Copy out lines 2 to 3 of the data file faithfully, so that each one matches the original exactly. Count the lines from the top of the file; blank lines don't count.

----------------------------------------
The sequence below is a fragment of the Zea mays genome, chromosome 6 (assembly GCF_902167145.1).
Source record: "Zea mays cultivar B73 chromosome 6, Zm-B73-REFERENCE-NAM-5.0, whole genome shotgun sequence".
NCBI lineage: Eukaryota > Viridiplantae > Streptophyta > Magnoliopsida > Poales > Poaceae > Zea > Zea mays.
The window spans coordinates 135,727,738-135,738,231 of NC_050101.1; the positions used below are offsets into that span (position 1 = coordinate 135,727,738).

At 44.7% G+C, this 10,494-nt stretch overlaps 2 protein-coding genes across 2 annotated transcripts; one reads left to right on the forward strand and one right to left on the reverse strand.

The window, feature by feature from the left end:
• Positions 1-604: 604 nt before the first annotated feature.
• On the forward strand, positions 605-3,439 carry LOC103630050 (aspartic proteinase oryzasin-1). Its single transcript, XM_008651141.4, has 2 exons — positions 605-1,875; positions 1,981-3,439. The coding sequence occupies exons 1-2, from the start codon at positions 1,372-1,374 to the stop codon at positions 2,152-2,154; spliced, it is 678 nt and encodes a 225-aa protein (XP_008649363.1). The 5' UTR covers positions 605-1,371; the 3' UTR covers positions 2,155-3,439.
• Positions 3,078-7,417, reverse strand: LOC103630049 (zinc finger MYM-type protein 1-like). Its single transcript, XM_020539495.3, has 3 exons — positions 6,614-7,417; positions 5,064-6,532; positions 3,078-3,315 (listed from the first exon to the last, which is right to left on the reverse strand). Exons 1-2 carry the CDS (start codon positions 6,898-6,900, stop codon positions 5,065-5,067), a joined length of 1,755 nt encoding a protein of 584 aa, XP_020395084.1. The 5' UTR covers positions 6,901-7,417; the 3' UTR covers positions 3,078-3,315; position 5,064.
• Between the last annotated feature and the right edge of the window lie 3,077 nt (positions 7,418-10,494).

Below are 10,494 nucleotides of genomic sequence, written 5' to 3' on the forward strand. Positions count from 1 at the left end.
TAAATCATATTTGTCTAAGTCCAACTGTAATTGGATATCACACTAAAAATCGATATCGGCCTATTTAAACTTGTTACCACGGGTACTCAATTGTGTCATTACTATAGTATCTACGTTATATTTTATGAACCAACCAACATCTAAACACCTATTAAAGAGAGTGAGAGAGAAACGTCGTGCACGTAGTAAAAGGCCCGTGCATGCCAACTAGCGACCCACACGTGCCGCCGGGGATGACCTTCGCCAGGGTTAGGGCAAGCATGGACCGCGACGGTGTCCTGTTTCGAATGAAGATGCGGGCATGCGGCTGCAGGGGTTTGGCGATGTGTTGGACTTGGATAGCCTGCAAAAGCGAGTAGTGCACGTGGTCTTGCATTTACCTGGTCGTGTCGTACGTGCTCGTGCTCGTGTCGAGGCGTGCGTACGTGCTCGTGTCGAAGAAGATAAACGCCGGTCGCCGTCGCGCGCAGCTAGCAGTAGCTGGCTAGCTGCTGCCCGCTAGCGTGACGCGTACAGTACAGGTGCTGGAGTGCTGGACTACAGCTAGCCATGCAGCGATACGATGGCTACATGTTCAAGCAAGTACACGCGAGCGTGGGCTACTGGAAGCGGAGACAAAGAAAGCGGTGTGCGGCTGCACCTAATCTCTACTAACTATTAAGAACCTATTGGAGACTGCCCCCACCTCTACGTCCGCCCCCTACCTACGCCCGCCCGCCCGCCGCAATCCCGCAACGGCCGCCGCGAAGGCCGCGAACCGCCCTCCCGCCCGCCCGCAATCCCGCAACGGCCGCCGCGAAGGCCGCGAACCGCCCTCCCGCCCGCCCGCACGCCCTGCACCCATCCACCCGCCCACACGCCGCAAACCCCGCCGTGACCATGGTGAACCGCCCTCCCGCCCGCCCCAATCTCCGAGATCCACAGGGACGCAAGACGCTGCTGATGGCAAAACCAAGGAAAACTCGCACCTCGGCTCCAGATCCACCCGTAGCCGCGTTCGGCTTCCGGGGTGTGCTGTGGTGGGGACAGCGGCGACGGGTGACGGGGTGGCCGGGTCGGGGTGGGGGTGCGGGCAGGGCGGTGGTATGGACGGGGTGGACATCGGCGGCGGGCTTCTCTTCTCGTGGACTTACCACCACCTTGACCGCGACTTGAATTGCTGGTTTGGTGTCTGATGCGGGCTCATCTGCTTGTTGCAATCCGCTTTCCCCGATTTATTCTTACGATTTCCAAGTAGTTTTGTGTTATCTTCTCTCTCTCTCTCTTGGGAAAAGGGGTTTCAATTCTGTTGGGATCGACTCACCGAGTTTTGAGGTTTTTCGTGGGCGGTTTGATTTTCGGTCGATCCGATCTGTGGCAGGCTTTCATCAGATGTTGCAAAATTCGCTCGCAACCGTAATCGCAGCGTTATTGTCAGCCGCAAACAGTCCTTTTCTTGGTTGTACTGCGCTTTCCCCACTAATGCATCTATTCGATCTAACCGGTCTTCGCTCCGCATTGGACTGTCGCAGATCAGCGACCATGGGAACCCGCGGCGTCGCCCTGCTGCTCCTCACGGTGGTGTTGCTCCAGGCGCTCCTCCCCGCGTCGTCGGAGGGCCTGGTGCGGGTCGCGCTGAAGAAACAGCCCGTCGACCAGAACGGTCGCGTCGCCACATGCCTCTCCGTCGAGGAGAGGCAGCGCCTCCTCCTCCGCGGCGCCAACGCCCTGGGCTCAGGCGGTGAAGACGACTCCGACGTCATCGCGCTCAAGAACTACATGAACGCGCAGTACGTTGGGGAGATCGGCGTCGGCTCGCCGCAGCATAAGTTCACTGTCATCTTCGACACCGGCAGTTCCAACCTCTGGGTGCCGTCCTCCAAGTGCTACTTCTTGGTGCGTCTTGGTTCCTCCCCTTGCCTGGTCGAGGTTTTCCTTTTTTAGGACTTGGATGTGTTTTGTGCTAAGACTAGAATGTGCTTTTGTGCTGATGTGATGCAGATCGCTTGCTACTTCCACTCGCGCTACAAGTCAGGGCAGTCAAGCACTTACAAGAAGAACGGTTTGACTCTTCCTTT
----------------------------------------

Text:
Source record: "Zea mays cultivar B73 chromosome 6, Zm-B73-REFERENCE-NAM-5.0, whole genome shotgun sequence".
NCBI lineage: Eukaryota > Viridiplantae > Streptophyta > Magnoliopsida > Poales > Poaceae > Zea > Zea mays.